It is important to highlight that research by means of musical practice means focussing the field of knowledge under investigation in the speciality of the Tertiary education music school students themselves. This type of research demands careful thought from the musician regarding their professional practice, with the aim of enriching and/or improving it. These studies are fundamentally based on the constructivist paradigm, in the case of interpretive practice and, when the focus is on instrumental practice, they adopt methodologies imported from social sciences, which are qualitative in nature, such as participatory observation and documentary analysis. The fundamental innovation is that research is carried out regarding knowledge which has, until now, been transmitted orally, and not systematically organised according to a research method.
With the aim of incentivising and encouraging musical research in the students in the first stage of tertiary education, Musikene and the Orfeón Donostiarra have recently founded the Musikene-Orfeón Donostiarra Prize for the best final research project. In the first edition, held in the 2015-16 academic year, the prize went to the organist Iñigo De Peque Leoz, with his project Técnica interpretativa del órgano en la España del siglo XIX: una aproximación a la tratadística [Interpretive Organ Technique in 19th Century Spain: a Treatise-Based Approach], and in the 2016-17 academic year, the flautist Inga Freyrsdóttir Lorenzo won, with the project Estudio de la obra Urruntz de Félix Ibarrondo: un ejemplo del repertorio actual para orquesta de flautas [A Study of the Work of Urruntz de Félix Ibarrondo: an Example of the Current Repertoire for Flute Orchestra].
It is worth mentioning that during the 2015-16 academic year, Musikene began a new experience in teaching research in the second stage of tertiary education by means of the Research Methodology subject and the Masters Final Projects which were carried out in the Master of Orchestral Studies (String Instruments). Likewise, Musikene collaborates with the doctorate programme Contemporary Art Research of the University of the Basque Country, with the Autonomous University of Barcelona and the University of Jaén in the supervision of doctoral theses.
With regard to research by the teaching staff, this has been carried out mainly as individuals and, in the best cases, within the framework of external research groups and projects: R&D&I financed in public calls (University of the Basque Country, Public University of Navarre, University of Oviedo, University of Granada, University of Salamanca and Autonomous University of Madrid) or connected to Societies such as Eusko Ikaskuntza (Society of Basque Studies) or the International Society for Music Education in Spain (currently Sociedad para la Educación Musical del Estado Español).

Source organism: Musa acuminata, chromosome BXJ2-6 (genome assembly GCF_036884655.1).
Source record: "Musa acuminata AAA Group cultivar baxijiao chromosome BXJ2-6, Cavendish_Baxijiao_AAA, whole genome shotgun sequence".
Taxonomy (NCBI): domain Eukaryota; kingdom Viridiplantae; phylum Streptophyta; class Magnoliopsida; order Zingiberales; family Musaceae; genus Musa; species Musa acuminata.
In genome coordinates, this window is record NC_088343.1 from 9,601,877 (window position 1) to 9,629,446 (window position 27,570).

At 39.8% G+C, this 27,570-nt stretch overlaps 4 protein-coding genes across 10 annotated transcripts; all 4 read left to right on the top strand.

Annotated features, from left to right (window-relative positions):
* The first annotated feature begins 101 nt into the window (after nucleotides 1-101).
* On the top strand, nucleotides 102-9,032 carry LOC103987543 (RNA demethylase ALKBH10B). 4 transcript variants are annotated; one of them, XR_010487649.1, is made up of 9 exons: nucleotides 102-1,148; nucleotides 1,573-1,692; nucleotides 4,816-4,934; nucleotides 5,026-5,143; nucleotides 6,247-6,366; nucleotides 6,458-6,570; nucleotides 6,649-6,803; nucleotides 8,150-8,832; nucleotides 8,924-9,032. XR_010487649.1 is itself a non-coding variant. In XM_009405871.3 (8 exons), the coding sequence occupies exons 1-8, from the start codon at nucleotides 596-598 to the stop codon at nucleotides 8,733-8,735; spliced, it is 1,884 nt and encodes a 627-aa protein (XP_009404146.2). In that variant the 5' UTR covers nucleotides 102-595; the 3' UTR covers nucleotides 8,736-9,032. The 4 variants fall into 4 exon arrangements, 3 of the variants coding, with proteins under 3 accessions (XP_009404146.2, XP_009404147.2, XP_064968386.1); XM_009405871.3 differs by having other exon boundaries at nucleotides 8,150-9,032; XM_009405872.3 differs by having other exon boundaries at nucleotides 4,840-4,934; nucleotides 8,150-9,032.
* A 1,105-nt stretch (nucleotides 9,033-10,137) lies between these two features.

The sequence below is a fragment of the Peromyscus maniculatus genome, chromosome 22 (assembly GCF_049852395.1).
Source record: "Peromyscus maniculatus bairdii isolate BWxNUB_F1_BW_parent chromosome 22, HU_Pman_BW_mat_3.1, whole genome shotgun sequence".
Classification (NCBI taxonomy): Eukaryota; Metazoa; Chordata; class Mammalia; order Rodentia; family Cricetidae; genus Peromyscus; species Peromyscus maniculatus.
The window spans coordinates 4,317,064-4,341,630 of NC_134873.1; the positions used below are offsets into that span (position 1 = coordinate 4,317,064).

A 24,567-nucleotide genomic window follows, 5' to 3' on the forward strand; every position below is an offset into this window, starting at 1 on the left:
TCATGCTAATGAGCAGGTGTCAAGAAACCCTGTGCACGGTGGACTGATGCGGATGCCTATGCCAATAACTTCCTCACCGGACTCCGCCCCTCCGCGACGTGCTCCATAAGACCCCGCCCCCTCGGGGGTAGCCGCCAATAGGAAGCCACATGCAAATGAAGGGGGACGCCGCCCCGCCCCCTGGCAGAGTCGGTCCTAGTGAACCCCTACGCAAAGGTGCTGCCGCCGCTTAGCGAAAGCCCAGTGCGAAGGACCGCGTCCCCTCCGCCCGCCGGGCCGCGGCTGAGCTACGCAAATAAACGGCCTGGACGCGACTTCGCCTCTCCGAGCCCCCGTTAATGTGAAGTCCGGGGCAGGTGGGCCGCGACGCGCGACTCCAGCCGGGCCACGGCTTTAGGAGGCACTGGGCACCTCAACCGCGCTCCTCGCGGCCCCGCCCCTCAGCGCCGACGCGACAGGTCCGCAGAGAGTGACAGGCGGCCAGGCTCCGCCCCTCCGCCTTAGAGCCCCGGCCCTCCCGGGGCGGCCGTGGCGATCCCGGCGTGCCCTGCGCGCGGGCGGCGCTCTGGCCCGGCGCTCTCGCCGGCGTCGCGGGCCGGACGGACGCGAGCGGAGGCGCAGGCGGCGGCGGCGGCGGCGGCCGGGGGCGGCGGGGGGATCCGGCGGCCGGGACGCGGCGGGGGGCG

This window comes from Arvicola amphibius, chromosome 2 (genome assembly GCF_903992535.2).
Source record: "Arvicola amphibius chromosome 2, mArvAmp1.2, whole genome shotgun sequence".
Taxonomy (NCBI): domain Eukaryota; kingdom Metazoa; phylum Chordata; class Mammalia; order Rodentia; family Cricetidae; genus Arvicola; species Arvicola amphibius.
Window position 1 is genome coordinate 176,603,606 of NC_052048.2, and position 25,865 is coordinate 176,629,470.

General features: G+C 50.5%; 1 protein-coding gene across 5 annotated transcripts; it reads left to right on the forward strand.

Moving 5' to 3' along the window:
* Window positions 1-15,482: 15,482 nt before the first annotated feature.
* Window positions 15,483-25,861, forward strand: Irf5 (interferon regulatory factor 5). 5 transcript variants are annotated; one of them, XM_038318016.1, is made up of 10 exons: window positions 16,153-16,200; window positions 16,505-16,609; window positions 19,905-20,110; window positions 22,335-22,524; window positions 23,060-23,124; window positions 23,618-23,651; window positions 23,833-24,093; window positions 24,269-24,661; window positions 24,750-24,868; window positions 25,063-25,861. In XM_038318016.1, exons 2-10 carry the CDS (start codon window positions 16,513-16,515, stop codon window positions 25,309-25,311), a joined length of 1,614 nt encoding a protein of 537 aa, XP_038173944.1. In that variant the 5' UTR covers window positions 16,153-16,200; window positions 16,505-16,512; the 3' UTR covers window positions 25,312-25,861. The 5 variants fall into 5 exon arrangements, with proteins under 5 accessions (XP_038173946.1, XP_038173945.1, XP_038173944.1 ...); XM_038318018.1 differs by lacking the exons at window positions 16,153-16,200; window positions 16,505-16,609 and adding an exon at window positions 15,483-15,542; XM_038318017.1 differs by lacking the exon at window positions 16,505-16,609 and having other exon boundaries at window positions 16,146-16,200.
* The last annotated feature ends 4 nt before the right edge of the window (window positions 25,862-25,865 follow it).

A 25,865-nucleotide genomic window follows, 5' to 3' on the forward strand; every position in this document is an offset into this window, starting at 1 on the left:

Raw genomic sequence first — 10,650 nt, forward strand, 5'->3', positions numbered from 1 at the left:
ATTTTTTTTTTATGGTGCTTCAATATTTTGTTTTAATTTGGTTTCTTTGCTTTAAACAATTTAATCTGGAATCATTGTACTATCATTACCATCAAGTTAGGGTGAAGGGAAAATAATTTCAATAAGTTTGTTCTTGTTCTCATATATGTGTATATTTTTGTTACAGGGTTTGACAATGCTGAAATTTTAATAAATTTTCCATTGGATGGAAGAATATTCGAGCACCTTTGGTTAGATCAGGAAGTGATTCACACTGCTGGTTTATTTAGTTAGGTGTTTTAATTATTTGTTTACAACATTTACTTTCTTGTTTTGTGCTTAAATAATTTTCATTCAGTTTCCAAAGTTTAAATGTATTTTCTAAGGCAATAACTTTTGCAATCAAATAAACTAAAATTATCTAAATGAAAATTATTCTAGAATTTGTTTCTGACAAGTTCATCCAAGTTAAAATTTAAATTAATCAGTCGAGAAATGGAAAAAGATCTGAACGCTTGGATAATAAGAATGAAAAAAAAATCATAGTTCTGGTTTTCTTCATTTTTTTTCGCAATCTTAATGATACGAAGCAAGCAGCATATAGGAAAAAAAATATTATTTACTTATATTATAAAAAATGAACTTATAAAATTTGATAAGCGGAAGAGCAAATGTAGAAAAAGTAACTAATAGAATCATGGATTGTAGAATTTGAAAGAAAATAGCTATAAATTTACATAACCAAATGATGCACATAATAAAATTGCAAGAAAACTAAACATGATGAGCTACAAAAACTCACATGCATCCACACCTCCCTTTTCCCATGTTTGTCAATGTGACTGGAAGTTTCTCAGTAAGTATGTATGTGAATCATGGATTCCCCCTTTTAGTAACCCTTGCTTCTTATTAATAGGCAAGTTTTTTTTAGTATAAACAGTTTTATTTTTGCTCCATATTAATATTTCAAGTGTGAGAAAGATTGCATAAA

Among institutional projects it is worth highlighting those connected to heritage recovery: among them, Garat European Project for the recovery of string quartets by Basque composers, carried out between 2003 and 2005. This project aimed to develop a collaboration programme within the framework of the Aquitaine-Basque Country Euroregion between Musikene, the Conservatoire National de Région de Bayonne-Côte Basque, Eresbil and the Institut Culturel Basque. Said programme was structured in seven main actions: musicological recovery, conservation and accessibility, education, creation, publishing and dissemination. We must also refer to the Usandizaga Revival project, which was carried out during 2015 in the context of the centenary of the composer’s birth and which involved the entire educational community by guiding part of the school’s usual teaching activity towards the recovery of the character and work of this composer. The research area also collaborated in the preparation of the publication of the works for piano and band, and in a cycle Usandizagarekin 4 ordu with a proposal for concerts with commentary by students of the subject Final Project who were researching the composer and his era. More recently, in 2017, the project Basque Music History was set in motion, in collaboration with the Center for Basque Studies in the University of Reno (Nevada). This resulted in a symposium and a specific publication about this material.
In the field of publications, we can highlight, in addition to the collection of monographs and CDs by Musikene, the new agreement signed with the University of the Basque Country and Eresbil for the publication of research monographs on Basque composers, as well as the publication of the first edition of Jazz-Hitz: Revista de investigación de la música de jazz [Jazz Music Research Magazine], a pioneering work at national level, with an international vocation and openly accessible.